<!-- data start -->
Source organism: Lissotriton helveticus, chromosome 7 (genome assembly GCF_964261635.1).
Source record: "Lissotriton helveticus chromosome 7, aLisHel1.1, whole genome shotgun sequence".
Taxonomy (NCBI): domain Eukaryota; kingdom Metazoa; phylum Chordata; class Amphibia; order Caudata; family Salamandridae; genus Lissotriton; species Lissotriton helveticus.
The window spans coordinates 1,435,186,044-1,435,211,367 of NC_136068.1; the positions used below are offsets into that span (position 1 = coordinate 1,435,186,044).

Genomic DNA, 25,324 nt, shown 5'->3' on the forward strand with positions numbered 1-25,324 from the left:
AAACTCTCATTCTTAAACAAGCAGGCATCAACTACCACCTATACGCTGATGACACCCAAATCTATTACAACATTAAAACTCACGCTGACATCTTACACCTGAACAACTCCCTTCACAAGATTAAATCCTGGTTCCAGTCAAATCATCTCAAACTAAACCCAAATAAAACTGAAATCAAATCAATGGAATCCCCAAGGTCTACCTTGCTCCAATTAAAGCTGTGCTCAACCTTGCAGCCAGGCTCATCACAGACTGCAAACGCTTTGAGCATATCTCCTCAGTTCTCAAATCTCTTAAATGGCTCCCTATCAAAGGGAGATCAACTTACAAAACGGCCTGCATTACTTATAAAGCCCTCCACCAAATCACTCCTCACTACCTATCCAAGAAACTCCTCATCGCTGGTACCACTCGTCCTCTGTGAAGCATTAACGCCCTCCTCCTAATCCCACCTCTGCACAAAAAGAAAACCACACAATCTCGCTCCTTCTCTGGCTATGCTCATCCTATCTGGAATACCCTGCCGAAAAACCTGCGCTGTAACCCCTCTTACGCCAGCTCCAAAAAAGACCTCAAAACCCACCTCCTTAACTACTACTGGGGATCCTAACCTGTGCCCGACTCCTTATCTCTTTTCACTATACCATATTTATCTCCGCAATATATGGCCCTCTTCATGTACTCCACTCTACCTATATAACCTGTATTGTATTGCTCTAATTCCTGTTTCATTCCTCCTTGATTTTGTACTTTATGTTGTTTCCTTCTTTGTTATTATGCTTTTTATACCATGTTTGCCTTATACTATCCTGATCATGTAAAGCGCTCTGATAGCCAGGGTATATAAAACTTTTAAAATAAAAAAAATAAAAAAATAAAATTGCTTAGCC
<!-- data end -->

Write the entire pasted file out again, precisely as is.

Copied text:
Source organism: Lissotriton helveticus, chromosome 7 (genome assembly GCF_964261635.1).
Source record: "Lissotriton helveticus chromosome 7, aLisHel1.1, whole genome shotgun sequence".
Taxonomy (NCBI): domain Eukaryota; kingdom Metazoa; phylum Chordata; class Amphibia; order Caudata; family Salamandridae; genus Lissotriton; species Lissotriton helveticus.
The window spans coordinates 1,435,186,044-1,435,211,367 of NC_136068.1; the positions used below are offsets into that span (position 1 = coordinate 1,435,186,044).

Genomic DNA, 25,324 nt, shown 5'->3' on the forward strand with positions numbered 1-25,324 from the left:
AAACTCTCATTCTTAAACAAGCAGGCATCAACTACCACCTATACGCTGATGACACCCAAATCTATTACAACATTAAAACTCACGCTGACATCTTACACCTGAACAACTCCCTTCACAAGATTAAATCCTGGTTCCAGTCAAATCATCTCAAACTAAACCCAAATAAAACTGAAATCAAATCAATGGAATCCCCAAGGTCTACCTTGCTCCAATTAAAGCTGTGCTCAACCTTGCAGCCAGGCTCATCACAGACTGCAAACGCTTTGAGCATATCTCCTCAGTTCTCAAATCTCTTAAATGGCTCCCTATCAAAGGGAGATCAACTTACAAAACGGCCTGCATTACTTATAAAGCCCTCCACCAAATCACTCCTCACTACCTATCCAAGAAACTCCTCATCGCTGGTACCACTCGTCCTCTGTGAAGCATTAACGCCCTCCTCCTAATCCCACCTCTGCACAAAAAGAAAACCACACAATCTCGCTCCTTCTCTGGCTATGCTCATCCTATCTGGAATACCCTGCCGAAAAACCTGCGCTGTAACCCCTCTTACGCCAGCTCCAAAAAAGACCTCAAAACCCACCTCCTTAACTACTACTGGGGATCCTAACCTGTGCCCGACTCCTTATCTCTTTTCACTATACCATATTTATCTCCGCAATATATGGCCCTCTTCATGTACTCCACTCTACCTATATAACCTGTATTGTATTGCTCTAATTCCTGTTTCATTCCTCCTTGATTTTGTACTTTATGTTGTTTCCTTCTTTGTTATTATGCTTTTTATACCATGTTTGCCTTATACTATCCTGATCATGTAAAGCGCTCTGATAGCCAGGGTATATAAAACTTTTAAAATAAAAAAAATAAAAAAATAAAATTGCTTAGCC